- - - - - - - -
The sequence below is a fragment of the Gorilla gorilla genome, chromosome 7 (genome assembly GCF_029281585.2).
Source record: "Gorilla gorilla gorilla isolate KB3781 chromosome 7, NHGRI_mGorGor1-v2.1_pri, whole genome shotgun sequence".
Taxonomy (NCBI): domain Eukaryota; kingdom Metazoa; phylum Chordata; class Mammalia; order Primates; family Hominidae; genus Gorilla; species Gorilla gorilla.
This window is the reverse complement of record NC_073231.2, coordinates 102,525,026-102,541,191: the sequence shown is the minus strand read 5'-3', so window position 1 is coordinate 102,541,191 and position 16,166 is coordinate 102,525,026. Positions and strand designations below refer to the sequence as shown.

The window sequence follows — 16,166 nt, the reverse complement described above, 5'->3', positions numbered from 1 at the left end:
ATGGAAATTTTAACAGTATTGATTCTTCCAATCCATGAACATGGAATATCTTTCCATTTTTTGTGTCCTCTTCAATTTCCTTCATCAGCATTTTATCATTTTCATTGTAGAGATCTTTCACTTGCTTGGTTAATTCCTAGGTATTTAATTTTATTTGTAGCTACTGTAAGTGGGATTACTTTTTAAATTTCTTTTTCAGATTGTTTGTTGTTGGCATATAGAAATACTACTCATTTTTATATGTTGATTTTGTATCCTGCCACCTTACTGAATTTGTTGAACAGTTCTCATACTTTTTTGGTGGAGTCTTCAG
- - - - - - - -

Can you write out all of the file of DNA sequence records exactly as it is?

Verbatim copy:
The sequence below is a fragment of the Gorilla gorilla genome, chromosome 7 (genome assembly GCF_029281585.2).
Source record: "Gorilla gorilla gorilla isolate KB3781 chromosome 7, NHGRI_mGorGor1-v2.1_pri, whole genome shotgun sequence".
Taxonomy (NCBI): domain Eukaryota; kingdom Metazoa; phylum Chordata; class Mammalia; order Primates; family Hominidae; genus Gorilla; species Gorilla gorilla.
This window is the reverse complement of record NC_073231.2, coordinates 102,525,026-102,541,191: the sequence shown is the minus strand read 5'-3', so window position 1 is coordinate 102,541,191 and position 16,166 is coordinate 102,525,026. Positions and strand designations below refer to the sequence as shown.

The window sequence follows — 16,166 nt, the reverse complement described above, 5'->3', positions numbered from 1 at the left end:
ATGGAAATTTTAACAGTATTGATTCTTCCAATCCATGAACATGGAATATCTTTCCATTTTTTGTGTCCTCTTCAATTTCCTTCATCAGCATTTTATCATTTTCATTGTAGAGATCTTTCACTTGCTTGGTTAATTCCTAGGTATTTAATTTTATTTGTAGCTACTGTAAGTGGGATTACTTTTTAAATTTCTTTTTCAGATTGTTTGTTGTTGGCATATAGAAATACTACTCATTTTTATATGTTGATTTTGTATCCTGCCACCTTACTGAATTTGTTGAACAGTTCTCATACTTTTTTGGTGGAGTCTTCAG